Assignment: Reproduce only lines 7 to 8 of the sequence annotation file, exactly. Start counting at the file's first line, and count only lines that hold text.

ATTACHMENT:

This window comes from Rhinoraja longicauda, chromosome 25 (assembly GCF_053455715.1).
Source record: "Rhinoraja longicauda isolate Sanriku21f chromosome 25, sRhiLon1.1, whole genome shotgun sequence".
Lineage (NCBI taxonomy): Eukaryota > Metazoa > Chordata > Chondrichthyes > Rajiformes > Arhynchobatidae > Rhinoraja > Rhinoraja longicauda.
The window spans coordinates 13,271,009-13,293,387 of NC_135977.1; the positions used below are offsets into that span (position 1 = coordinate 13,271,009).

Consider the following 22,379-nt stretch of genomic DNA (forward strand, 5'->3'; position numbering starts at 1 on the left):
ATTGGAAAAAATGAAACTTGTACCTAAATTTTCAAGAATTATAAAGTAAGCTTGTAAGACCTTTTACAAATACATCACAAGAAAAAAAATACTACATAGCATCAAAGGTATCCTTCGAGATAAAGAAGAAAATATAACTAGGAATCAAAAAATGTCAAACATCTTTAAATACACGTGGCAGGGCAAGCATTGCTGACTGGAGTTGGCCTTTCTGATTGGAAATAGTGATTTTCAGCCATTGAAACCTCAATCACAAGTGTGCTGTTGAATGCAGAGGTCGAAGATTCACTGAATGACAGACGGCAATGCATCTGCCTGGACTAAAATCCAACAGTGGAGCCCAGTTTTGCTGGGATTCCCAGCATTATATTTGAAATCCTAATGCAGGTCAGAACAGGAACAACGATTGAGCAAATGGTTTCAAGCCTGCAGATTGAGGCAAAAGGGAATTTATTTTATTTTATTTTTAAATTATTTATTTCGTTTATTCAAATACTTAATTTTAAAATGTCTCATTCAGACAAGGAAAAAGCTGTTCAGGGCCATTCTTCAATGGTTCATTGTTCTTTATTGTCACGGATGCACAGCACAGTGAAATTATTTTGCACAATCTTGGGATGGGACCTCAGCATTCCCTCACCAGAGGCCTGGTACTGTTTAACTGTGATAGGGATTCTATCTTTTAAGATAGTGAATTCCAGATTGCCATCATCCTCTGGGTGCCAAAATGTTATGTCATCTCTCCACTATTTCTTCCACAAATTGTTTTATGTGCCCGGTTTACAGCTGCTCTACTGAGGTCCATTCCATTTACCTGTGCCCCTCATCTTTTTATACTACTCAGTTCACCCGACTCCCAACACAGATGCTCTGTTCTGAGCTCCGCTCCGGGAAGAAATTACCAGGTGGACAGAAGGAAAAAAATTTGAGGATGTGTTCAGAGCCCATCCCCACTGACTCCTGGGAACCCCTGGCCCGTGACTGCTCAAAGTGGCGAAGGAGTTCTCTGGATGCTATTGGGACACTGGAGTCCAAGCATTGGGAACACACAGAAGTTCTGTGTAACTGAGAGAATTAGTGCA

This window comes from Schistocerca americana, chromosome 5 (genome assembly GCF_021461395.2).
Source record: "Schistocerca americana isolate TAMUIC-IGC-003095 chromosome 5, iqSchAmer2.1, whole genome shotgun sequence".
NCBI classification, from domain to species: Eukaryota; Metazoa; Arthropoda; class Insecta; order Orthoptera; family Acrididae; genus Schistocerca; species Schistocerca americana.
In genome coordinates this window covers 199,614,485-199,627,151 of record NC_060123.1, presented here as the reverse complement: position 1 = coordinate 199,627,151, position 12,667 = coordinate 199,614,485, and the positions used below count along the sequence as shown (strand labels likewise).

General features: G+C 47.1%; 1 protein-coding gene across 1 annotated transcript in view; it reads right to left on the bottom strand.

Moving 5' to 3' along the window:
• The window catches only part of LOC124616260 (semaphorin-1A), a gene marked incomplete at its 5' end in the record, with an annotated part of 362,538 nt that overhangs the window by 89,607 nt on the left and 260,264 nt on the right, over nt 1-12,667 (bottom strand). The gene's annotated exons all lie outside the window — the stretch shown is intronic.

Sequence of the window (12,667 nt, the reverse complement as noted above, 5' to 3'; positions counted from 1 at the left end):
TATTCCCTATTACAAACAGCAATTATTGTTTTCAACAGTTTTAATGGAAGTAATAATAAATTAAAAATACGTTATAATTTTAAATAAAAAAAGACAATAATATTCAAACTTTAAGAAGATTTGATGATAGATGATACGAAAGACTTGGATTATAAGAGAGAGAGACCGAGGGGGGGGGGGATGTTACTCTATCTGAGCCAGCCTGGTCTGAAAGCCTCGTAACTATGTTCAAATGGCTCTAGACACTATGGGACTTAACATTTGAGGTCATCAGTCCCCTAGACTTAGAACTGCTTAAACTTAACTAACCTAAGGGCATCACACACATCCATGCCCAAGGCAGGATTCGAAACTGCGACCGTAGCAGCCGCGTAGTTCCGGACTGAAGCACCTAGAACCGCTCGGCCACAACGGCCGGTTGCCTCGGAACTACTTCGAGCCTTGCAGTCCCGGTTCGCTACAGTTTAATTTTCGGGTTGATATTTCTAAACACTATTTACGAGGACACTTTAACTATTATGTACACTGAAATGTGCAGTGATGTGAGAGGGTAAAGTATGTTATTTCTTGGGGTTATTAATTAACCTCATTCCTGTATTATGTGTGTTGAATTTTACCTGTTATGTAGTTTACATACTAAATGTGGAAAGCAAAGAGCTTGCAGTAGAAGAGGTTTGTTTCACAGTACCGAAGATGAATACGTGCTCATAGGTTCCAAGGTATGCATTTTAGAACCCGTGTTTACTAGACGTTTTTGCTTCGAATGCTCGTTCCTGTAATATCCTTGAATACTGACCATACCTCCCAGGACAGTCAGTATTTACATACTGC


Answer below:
This window comes from Schistocerca americana, chromosome 5 (genome assembly GCF_021461395.2).
Source record: "Schistocerca americana isolate TAMUIC-IGC-003095 chromosome 5, iqSchAmer2.1, whole genome shotgun sequence".